A strange tale of a weird idea

POD: A database of Ireland's children

In Jan 2015, parents began to get letters from the Department of Education home from their children's primary schools. The Department was taking their children's data from the schools, to build a national database. That data included racial data, data relating to special needs, religion, and even data on children's psychological assessments. The data would be kept for an indefinite period, but not for less than their kid's 30th birthday. Anyone who objected would have their child's education defunded. Here's what happened when it was pointed out this plan clashed with Data Protection law.

First the Minister asserted that the plan had already been approved by the Data Protection Commissioner.


She pointed out that she has no power to "pre-approve" projects. To do so would compromise EU citizens' rights to an Independent investigation if they subsequently complained about the project.

The Minister then pooh-poohed any possibility of change.

The Minister reconsiders (again)

But as the investigation ground on, the Minister's certainty about her own Civil Servants' plans seemed to drain away. By 3rd March, she seemed to have forgotten she'd decided holding data until 30th birthdays was reasonable. It was back "under consideration".

And the retention period wasn't the only topic that saw the Department of Education contradict themselves. They had also provided a list of racial categories that made it impossible for any non-white child to be classed as Irish.

Challenged on making Irishness an exclusively white identity, in 2014 they asserted they'd taken the categories straight from the CSO Census

When it was pointed out that the CSO has plenty of non-white Irish racial identification options, they grudgingly issued a non-apology.

Asked what statutory power the Minister for Education had to defund children's education if their parents objected to her Data Plans, the Minister invoked Section 12 of the 1998 Education Act. This is a simply a general clause allowing the Minister to set reasonable criteria for schools funding.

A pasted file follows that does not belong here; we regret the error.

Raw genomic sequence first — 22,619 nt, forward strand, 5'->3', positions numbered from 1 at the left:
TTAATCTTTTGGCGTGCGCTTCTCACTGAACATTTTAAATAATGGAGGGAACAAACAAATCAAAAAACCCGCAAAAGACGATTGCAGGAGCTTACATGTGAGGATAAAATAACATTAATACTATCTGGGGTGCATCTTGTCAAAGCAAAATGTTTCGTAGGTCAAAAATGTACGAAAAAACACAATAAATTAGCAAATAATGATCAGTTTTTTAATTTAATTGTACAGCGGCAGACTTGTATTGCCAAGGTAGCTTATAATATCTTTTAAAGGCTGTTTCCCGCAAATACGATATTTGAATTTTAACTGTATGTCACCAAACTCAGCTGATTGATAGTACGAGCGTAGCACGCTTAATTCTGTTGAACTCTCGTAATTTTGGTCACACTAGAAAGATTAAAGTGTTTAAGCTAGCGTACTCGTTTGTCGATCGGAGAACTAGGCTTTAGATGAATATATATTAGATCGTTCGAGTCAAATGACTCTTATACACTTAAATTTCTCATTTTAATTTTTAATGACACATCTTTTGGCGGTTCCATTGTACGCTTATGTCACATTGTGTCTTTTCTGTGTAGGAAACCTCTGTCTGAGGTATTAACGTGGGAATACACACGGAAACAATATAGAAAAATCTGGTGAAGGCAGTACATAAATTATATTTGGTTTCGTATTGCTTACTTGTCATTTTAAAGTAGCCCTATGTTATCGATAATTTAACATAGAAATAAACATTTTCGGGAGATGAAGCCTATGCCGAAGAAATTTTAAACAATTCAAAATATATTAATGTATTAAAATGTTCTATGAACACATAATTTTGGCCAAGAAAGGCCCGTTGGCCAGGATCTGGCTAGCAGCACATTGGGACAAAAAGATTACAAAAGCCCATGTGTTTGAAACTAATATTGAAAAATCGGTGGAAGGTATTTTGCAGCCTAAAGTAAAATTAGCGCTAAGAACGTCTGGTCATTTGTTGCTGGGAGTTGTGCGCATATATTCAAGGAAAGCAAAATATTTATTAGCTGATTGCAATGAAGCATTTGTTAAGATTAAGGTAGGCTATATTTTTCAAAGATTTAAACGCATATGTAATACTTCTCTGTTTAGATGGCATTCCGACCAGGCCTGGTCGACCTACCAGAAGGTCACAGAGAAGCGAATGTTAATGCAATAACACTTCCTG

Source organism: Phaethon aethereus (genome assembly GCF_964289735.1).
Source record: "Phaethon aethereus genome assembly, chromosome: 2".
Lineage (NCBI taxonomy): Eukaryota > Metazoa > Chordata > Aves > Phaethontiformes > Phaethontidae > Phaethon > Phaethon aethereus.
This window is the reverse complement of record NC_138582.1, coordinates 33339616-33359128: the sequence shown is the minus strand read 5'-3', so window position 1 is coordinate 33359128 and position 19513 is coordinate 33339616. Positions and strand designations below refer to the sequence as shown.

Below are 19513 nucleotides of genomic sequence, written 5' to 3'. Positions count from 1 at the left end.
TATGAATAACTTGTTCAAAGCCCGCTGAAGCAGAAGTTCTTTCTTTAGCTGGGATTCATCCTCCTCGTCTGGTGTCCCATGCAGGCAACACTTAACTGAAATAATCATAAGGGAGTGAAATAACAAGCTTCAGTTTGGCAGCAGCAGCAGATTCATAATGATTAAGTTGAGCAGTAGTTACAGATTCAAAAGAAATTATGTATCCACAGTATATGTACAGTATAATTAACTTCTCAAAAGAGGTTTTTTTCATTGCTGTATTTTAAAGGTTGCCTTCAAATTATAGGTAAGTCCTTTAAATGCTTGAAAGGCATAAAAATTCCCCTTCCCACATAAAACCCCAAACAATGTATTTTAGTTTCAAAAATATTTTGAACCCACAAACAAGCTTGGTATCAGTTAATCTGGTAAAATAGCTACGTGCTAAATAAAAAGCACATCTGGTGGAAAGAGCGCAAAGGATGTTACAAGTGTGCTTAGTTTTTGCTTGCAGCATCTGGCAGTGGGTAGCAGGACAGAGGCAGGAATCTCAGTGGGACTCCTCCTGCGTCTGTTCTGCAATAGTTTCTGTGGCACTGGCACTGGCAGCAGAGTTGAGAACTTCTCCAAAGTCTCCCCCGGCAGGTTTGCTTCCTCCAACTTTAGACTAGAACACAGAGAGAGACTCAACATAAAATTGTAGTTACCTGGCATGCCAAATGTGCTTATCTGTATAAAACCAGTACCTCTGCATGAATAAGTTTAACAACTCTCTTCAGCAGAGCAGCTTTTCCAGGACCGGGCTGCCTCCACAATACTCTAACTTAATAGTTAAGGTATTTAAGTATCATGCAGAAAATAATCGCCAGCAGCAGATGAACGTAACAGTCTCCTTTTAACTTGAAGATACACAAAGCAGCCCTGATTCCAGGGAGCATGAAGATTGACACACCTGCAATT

And, although the Department were threatening schools with defunding, they certainly weren't offering the School Management any indemnity if complying with the Department's demands actually resulted in the school management being found guilty of a criminal breach of the Data Protection Acts.

Secrecy and Panic

By now, requests for historical documents from 2013 under FOI to verify the Minister's claim that the POD plan had been approved by the Data Protection Commissioner were being refused as being contrary to the public interest.

You don't say.

The deadline for schools to comply with the Department's POD demands was the End of March. After that, any schools not complying were threatened with defunding. But, by the end of March, only 2,400 of the State's 3,300 primary schools had transferred pupil data to the Department's POD system. The Minister for Education faced blocking funding for the education of more than a quarter of Ireland's kids. And so the Department blinked.

The Dept issued a message to all Primary schools, making emergency changes to POD. They abandoned the demand for special needs and psychological assessment data.

...and changed the racial categories....

.... and then finally admitted they were going to have to scrap and replace the entire legal basis of POD, the Jan 2014 circular.

That only left the Department's demand that they could hold citizen's data indefinitely. A week later that fell too.

From indefinite retention to having it wiped when they turn 19.

Uh-huh. No changes?

To recap.

The Department of Education circulated its new replacement POD Circular to "partners" for consultation. They didn't show it to the parents who's spotted what was wrong with the first one. This proved an error.

Over summer 2015, the Department passed new laws and issued new circulars. Surely, now, the POD was legal?

Next: POD, Year II

In which it gets worse for Government database owners

Credits: Important questions asked by parents across the country. FAQ re POD from the Department of Education and skills website. Excerpts of reports from Irish Times, TheJournal.ie Answers to Parliamentary Questions asked by Catherine Murphy TD Dáil record made usable by kildarestreet.com

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